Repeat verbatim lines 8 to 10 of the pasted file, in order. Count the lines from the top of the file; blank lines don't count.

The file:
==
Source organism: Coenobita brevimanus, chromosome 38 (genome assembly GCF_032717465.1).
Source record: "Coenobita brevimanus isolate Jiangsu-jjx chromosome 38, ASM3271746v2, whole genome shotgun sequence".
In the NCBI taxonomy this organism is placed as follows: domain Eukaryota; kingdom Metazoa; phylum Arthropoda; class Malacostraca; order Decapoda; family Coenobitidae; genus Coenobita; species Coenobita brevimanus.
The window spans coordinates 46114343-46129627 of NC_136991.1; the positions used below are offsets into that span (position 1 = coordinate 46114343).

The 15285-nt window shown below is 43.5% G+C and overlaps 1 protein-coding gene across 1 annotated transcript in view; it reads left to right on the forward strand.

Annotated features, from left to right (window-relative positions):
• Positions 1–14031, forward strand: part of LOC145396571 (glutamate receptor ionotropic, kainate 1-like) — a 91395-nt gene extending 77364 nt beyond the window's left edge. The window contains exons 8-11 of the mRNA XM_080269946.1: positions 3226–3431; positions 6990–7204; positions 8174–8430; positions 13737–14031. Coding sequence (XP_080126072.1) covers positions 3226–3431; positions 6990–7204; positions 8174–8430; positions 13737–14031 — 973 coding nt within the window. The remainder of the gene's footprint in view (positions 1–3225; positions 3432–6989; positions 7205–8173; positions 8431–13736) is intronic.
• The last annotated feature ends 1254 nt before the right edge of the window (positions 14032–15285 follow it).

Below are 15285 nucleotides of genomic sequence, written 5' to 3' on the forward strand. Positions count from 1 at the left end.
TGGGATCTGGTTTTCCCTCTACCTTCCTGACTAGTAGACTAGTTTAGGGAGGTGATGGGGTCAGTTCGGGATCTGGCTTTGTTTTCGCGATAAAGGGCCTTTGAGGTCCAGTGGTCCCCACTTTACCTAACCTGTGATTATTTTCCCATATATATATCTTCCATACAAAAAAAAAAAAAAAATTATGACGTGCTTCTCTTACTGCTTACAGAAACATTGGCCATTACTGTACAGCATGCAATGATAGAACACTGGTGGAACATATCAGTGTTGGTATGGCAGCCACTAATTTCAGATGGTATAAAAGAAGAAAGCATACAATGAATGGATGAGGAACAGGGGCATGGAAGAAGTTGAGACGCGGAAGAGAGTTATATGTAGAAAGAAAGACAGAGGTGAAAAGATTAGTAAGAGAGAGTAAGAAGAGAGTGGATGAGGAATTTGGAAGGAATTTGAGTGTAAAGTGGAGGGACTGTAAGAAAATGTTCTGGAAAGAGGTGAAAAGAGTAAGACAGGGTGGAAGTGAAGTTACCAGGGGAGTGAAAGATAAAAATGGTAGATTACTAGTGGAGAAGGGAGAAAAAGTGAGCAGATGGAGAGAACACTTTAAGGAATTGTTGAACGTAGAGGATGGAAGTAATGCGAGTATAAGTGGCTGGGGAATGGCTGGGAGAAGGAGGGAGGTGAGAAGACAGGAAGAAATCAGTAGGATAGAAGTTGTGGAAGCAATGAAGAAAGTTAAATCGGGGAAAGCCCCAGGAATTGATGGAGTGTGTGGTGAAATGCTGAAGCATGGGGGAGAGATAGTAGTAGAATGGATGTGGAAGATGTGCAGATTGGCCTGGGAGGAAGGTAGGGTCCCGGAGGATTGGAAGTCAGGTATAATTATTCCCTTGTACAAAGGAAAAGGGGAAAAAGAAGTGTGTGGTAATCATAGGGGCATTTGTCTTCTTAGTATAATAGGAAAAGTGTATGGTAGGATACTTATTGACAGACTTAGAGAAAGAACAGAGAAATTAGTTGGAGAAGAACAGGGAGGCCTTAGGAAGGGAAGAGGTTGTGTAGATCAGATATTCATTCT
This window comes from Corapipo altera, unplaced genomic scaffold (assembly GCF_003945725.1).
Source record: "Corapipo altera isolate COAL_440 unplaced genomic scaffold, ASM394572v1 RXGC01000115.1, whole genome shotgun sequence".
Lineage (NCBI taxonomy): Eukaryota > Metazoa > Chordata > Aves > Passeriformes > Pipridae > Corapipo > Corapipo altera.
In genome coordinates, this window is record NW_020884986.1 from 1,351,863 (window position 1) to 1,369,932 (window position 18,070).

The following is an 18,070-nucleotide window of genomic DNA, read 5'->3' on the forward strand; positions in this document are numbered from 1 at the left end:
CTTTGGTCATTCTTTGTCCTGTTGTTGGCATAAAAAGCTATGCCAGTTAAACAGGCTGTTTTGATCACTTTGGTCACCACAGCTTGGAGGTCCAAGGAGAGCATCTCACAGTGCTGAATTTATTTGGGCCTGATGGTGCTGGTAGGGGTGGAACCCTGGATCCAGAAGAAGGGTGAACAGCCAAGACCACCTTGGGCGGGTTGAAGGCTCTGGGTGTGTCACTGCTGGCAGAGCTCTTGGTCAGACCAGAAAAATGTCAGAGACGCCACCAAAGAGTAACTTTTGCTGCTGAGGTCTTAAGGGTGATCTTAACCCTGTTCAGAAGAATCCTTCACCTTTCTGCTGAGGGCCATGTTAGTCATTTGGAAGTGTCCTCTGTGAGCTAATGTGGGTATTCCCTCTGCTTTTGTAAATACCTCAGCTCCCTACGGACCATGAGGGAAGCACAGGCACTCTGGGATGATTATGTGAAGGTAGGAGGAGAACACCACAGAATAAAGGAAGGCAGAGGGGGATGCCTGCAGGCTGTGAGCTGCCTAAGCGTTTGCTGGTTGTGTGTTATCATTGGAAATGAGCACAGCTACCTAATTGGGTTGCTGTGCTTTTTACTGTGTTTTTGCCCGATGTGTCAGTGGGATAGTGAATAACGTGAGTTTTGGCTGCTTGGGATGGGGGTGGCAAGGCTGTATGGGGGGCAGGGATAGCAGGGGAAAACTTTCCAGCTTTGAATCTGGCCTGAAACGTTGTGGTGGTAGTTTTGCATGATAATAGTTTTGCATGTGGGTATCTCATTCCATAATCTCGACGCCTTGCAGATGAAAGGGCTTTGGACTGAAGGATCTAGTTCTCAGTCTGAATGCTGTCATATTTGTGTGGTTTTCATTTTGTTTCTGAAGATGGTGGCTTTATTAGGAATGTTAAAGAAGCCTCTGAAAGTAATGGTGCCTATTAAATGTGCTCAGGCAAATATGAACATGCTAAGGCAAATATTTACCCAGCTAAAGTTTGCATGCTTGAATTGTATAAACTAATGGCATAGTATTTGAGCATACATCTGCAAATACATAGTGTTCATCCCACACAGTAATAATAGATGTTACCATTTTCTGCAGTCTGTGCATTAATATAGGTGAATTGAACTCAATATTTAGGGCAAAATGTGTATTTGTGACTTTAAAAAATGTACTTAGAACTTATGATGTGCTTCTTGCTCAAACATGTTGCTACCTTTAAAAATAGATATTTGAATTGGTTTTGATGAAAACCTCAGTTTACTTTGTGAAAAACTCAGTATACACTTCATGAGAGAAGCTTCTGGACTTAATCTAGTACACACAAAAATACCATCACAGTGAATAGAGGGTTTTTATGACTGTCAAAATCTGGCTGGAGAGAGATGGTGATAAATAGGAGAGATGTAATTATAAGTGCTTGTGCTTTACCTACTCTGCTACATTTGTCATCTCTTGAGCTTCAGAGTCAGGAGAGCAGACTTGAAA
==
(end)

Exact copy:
• The last annotated feature ends 1254 nt before the right edge of the window (positions 14032–15285 follow it).

Below are 15285 nucleotides of genomic sequence, written 5' to 3' on the forward strand. Positions count from 1 at the left end.
TGGGATCTGGTTTTCCCTCTACCTTCCTGACTAGTAGACTAGTTTAGGGAGGTGATGGGGTCAGTTCGGGATCTGGCTTTGTTTTCGCGATAAAGGGCCTTTGAGGTCCAGTGGTCCCCACTTTACCTAACCTGTGATTATTTTCCCATATATATATCTTCCATACAAAAAAAAAAAAAAAATTATGACGTGCTTCTCTTACTGCTTACAGAAACATTGGCCATTACTGTACAGCATGCAATGATAGAACACTGGTGGAACATATCAGTGTTGGTATGGCAGCCACTAATTTCAGATGGTATAAAAGAAGAAAGCATACAATGAATGGATGAGGAACAGGGGCATGGAAGAAGTTGAGACGCGGAAGAGAGTTATATGTAGAAAGAAAGACAGAGGTGAAAAGATTAGTAAGAGAGAGTAAGAAGAGAGTGGATGAGGAATTTGGAAGGAATTTGAGTGTAAAGTGGAGGGACTGTAAGAAAATGTTCTGGAAAGAGGTGAAAAGAGTAAGACAGGGTGGAAGTGAAGTTACCAGGGGAGTGAAAGATAAAAATGGTAGATTACTAGTGGAGAAGGGAGAAAAAGTGAGCAGATGGAGAGAACACTTTAAGGAATTGTTGAACGTAGAGGATGGAAGTAATGCGAGTATAAGTGGCTGGGGAATGGCTGGGAGAAGGAGGGAGGTGAGAAGACAGGAAGAAATCAGTAGGATAGAAGTTGTGGAAGCAATGAAGAAAGTTAAATCGGGGAAAGCCCCAGGAATTGATGGAGTGTGTGGTGAAATGCTGAAGCATGGGGGAGAGATAGTAGTAGAATGGATGTGGAAGATGTGCAGATTGGCCTGGGAGGAAGGTAGGGTCCCGGAGGATTGGAAGTCAGGTATAATTATTCCCTTGTACAAAGGAAAAGGGGAAAAAGAAGTGTGTGGTAATCATAGGGGCATTTGTCTTCTTAGTATAATAGGAAAAGTGTATGGTAGGATACTTATTGACAGACTTAGAGAAAGAACAGAGAAATTAGTTGGAGAAGAACAGGGAGGCCTTAGGAAGGGAAGAGGTTGTGTAGATCAGATATTCATTCT